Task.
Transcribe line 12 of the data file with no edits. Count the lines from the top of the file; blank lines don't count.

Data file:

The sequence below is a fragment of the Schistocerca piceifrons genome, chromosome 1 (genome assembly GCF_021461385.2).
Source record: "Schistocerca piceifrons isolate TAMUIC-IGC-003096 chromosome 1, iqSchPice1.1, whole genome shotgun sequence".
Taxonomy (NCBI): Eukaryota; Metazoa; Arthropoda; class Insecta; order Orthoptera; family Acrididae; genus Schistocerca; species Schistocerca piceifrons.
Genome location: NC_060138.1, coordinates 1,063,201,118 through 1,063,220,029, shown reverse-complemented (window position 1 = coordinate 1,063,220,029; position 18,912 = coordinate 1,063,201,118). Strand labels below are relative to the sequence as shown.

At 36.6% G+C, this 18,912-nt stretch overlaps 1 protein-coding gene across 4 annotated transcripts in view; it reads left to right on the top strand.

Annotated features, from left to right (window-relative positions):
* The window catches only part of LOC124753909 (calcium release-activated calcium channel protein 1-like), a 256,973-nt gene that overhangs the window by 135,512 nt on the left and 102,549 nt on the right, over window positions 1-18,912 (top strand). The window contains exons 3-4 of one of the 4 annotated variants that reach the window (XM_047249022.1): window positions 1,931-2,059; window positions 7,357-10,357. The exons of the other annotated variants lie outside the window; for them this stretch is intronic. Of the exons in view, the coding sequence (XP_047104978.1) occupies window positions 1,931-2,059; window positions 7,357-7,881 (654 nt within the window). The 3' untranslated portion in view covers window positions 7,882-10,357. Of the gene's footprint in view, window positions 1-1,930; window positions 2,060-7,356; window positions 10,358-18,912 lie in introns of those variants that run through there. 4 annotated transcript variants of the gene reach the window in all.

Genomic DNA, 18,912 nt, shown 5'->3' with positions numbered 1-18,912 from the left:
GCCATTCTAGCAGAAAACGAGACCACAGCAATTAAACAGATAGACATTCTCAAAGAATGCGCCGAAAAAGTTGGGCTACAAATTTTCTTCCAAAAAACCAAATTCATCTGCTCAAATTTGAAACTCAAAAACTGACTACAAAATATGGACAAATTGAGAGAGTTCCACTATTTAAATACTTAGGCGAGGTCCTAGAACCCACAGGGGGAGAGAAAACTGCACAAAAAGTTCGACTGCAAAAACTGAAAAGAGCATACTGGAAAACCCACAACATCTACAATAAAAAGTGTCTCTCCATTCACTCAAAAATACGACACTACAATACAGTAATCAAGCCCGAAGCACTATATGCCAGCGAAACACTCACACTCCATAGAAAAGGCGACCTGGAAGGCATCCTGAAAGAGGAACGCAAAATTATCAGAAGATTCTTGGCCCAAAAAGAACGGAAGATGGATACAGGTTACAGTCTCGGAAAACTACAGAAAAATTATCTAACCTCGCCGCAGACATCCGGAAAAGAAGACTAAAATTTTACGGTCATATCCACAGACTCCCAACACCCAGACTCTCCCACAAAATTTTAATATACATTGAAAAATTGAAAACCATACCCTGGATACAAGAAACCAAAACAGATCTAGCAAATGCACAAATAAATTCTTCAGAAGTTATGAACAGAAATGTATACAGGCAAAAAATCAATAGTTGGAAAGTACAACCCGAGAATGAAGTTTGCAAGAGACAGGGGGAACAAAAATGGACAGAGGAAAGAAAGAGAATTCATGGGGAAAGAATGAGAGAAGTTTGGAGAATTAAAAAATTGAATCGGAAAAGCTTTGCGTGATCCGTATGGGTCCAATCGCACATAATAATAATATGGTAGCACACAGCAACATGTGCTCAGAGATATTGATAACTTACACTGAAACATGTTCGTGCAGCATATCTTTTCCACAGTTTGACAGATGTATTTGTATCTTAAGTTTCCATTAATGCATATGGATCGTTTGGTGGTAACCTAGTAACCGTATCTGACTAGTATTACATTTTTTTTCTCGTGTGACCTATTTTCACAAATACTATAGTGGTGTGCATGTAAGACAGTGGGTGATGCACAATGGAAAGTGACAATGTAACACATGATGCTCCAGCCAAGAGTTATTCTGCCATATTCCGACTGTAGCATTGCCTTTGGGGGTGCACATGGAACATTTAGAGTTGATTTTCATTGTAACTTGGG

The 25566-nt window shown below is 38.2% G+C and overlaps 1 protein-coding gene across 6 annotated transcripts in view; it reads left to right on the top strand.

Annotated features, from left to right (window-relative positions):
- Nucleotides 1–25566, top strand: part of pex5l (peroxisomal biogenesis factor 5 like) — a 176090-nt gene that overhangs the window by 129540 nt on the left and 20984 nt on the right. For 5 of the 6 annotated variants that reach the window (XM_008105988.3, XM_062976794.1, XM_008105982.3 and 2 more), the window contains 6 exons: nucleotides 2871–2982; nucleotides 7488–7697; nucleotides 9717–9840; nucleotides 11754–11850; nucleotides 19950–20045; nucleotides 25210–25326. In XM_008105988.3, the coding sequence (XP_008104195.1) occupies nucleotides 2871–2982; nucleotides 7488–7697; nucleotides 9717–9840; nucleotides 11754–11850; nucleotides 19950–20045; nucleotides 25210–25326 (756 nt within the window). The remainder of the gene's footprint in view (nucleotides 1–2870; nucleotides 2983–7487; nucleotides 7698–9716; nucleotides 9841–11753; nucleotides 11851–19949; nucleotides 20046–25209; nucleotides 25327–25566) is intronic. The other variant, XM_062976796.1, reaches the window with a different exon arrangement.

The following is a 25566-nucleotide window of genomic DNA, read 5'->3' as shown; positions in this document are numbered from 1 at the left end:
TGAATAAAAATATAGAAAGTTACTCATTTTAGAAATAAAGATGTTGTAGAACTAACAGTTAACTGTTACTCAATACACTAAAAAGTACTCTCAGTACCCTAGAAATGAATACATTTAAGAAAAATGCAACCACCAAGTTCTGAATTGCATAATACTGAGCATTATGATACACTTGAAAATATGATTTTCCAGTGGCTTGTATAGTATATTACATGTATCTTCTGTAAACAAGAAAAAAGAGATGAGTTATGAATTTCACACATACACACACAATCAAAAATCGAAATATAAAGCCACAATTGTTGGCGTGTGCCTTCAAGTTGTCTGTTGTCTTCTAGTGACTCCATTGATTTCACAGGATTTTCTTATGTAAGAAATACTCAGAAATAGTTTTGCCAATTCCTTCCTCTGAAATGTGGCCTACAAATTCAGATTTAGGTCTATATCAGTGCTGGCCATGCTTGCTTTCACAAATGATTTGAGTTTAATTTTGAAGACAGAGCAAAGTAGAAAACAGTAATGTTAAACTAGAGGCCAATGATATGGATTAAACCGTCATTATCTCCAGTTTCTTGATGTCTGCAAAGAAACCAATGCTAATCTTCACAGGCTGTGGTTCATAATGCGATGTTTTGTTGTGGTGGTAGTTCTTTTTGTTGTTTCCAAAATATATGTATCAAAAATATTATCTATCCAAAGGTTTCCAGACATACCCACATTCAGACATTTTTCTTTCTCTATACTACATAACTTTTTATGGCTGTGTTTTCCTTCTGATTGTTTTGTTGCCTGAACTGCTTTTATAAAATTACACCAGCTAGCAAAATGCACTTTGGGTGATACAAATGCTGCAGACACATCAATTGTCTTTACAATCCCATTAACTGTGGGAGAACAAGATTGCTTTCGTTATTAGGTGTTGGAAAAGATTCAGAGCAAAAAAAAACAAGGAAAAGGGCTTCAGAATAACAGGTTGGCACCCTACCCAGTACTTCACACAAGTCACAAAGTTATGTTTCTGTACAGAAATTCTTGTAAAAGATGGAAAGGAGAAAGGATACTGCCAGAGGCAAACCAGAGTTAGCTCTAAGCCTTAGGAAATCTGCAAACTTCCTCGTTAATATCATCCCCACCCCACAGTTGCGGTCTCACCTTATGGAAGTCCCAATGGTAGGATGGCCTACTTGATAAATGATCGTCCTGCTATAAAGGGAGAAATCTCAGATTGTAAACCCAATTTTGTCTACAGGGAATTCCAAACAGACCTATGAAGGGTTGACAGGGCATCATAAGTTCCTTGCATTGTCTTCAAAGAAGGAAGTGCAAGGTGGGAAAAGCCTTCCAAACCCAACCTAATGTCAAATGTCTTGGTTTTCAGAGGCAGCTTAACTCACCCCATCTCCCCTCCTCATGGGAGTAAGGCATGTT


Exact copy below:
- Nucleotides 1–25566, top strand: part of pex5l (peroxisomal biogenesis factor 5 like) — a 176090-nt gene that overhangs the window by 129540 nt on the left and 20984 nt on the right. For 5 of the 6 annotated variants that reach the window (XM_008105988.3, XM_062976794.1, XM_008105982.3 and 2 more), the window contains 6 exons: nucleotides 2871–2982; nucleotides 7488–7697; nucleotides 9717–9840; nucleotides 11754–11850; nucleotides 19950–20045; nucleotides 25210–25326. In XM_008105988.3, the coding sequence (XP_008104195.1) occupies nucleotides 2871–2982; nucleotides 7488–7697; nucleotides 9717–9840; nucleotides 11754–11850; nucleotides 19950–20045; nucleotides 25210–25326 (756 nt within the window). The remainder of the gene's footprint in view (nucleotides 1–2870; nucleotides 2983–7487; nucleotides 7698–9716; nucleotides 9841–11753; nucleotides 11851–19949; nucleotides 20046–25209; nucleotides 25327–25566) is intronic. The other variant, XM_062976796.1, reaches the window with a different exon arrangement.